Mmmmmmmm - and it's very nice with a blue Brie too!

Just one word of warning - it's not something you can prepare too far ahead of time as the enzymes in the strawberry do start to dissolve the cheese.  But it's a great, speedy addition to a summer cheese board, or fruit platter.  Or a cheesy fruit platter if you will...

And I just love the pineapple board - another treasure from our local Op Shop.  Gotta love an added bit of tropical fun!

The Giant Felt Board

posted Oct 6, 2015, 12:05 AM by Amie Ridley   [ updated Oct 6, 2015, 12:10 AM ]

This has been a bit of an ongoing project at our place.  And it started out rather randomly with me picking up a large old picture frame from our local inorganic rubbish collection about 3 years ago...

You know, one of those moments when you are walking home, spy something that 'might be useful one day' and then have to figure out how to get the cumbersome item home atop a buggy already loaded down with books, groceries, and oh yeah, a toddler!  But get it home we did, where it sat in our garage while I wondered what to do with it and went through several project ideas in my head...

See I'm one of those people who loves looking at options, but hates actually making the decision.  I think because once that decision is made you actually have to let go of the other options.  But eventually I settled on "wouldn't it be cool to have a giant fuzzy felt board?"  And it grew from there.

So what did we do (and what would you need to make one yourself?)

Large empty frame (optional - you could just make a board, but frames are fairly plentiful at op shops)
Large piece of felt, big enough to fit in your frame
Foam core board, big enough to fit your frame (if your frame comes with a wooden insert you can skip this part)
Staple gun & staples
Duct tape
Assorted felt pieces
Fabric scissors
Large ruler
Craft knife

Turn the frame over and measure the inside of the frame to cut your foam board to size.  Lay your foam board  (or your wooden insert) onto your large piece of felt.  Wrap the board like you would cover a book - trim the corners in and fold over.  Tape down the felt as neatly as possible and ensure that the felt is wrapped securely around the board.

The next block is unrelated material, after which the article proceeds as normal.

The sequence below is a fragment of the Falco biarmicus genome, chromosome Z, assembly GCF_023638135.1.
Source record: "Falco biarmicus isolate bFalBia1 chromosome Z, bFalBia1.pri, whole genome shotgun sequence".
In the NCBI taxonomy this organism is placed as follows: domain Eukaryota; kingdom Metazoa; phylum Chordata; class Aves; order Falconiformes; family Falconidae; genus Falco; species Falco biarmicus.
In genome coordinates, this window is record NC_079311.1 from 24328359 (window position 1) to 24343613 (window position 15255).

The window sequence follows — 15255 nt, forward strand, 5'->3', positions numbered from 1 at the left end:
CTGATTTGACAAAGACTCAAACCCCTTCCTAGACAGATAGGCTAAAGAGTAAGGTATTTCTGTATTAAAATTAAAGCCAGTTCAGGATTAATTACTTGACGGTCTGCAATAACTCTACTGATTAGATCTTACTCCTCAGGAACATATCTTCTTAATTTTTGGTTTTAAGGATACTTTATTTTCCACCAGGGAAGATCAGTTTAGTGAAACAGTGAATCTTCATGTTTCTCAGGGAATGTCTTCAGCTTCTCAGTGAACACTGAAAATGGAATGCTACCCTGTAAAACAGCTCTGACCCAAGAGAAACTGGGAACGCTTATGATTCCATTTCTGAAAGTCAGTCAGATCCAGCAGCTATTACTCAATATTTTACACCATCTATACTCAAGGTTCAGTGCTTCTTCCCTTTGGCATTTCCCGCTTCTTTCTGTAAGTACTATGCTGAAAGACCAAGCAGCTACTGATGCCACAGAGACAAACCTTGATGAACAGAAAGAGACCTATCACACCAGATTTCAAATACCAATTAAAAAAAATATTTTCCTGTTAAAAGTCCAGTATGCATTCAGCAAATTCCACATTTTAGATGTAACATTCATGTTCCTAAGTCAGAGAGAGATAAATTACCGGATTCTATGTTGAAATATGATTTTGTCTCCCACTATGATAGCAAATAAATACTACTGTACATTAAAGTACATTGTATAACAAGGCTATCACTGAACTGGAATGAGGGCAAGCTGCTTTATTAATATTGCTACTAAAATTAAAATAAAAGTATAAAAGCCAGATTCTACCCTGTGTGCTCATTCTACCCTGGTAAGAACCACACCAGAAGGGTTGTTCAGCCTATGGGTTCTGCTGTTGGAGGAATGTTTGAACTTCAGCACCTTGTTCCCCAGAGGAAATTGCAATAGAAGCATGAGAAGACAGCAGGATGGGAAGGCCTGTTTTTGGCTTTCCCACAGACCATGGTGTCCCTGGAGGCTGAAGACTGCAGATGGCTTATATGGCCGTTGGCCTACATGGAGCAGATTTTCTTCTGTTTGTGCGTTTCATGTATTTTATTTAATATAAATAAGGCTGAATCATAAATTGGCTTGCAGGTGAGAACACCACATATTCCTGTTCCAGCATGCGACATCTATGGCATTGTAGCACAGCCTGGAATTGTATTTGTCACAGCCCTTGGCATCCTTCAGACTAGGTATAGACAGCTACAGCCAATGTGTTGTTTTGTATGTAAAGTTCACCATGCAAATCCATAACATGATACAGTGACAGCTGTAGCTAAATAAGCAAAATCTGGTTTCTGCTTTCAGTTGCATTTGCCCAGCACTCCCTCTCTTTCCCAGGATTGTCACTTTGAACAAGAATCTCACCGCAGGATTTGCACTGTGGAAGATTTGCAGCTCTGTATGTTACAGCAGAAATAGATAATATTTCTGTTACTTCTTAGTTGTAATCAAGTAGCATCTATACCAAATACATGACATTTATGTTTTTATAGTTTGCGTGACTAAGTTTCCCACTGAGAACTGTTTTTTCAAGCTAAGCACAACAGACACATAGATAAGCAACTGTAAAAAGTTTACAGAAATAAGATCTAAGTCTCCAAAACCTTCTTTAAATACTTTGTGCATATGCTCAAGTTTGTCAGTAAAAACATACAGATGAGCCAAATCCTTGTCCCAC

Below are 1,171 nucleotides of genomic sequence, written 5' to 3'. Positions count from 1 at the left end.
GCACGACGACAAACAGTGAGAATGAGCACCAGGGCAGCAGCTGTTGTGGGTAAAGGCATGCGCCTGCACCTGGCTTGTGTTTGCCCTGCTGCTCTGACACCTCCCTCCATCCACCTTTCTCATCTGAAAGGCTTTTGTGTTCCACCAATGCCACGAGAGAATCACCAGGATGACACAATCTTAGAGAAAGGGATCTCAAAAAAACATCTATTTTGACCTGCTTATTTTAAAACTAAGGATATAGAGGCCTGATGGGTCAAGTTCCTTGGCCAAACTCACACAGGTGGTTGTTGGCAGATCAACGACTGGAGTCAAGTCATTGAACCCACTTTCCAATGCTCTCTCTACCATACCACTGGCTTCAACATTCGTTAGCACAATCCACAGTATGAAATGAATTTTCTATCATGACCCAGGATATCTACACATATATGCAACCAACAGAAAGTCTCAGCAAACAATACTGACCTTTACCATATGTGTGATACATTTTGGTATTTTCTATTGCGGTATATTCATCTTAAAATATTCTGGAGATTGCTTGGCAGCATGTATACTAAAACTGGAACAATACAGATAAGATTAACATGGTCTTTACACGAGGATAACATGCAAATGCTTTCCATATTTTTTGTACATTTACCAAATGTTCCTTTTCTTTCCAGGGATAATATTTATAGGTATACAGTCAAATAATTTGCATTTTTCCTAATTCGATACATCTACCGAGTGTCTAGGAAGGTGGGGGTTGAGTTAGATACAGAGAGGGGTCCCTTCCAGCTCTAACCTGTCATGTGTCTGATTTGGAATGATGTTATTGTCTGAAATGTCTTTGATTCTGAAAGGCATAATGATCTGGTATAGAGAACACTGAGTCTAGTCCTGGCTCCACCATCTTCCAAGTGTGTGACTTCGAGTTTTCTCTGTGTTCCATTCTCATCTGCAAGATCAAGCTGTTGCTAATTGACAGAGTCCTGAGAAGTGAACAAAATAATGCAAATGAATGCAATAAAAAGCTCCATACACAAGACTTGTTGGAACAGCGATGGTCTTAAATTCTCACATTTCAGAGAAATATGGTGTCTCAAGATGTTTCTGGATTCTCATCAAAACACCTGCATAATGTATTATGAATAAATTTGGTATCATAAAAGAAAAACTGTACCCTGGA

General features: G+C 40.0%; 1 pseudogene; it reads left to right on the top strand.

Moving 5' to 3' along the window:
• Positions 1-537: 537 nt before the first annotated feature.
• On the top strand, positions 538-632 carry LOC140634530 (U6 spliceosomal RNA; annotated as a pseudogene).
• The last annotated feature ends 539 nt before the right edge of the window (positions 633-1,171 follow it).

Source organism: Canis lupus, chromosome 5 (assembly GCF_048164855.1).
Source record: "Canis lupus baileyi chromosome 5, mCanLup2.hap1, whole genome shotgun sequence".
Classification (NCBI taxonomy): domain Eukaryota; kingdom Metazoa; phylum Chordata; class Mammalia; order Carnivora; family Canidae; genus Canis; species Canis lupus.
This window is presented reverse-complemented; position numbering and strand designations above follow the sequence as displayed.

Push the felt covered board into the back of the frame.  I then stapled ours in place but whether you can do this depends on the depth of your frame.  Check your staple height first as you don't want sharp staples where little fingers are playing!  If you can't staple it in place, use the duct tape to secure the board to the frame.  We also completely covered the back of ours in strips of black duct tape to tidy up the back and give it an even finish.

Then cut out some felt shapes and commence playing! 

The top photo was basically a free for all with all the scrap bits of felt.  It kind of felt like some kind of modern art project in the end.  We have found that cookie cutters make great templates for little fingers to cut out and tend to come in pleasing shapes.  If you have a stamp pad you can use this to print the outline onto the felt before cutting!  I tend to use the wider non-cutting side of the cutter for this.

I am also working on some continents of the world, that we can use for geography (man those islands are fiddly)!  This is also why our background is blue, so that it can easily be water or sky...

And today we made ice creams, with cherries and chocolate sauce (YUM)!  I found a template here:

This has been fun and we made two sets.  I'm planning on sewing some beads onto some scoops as sprinkles.  And as all projects always go it gets more elaborate all the time...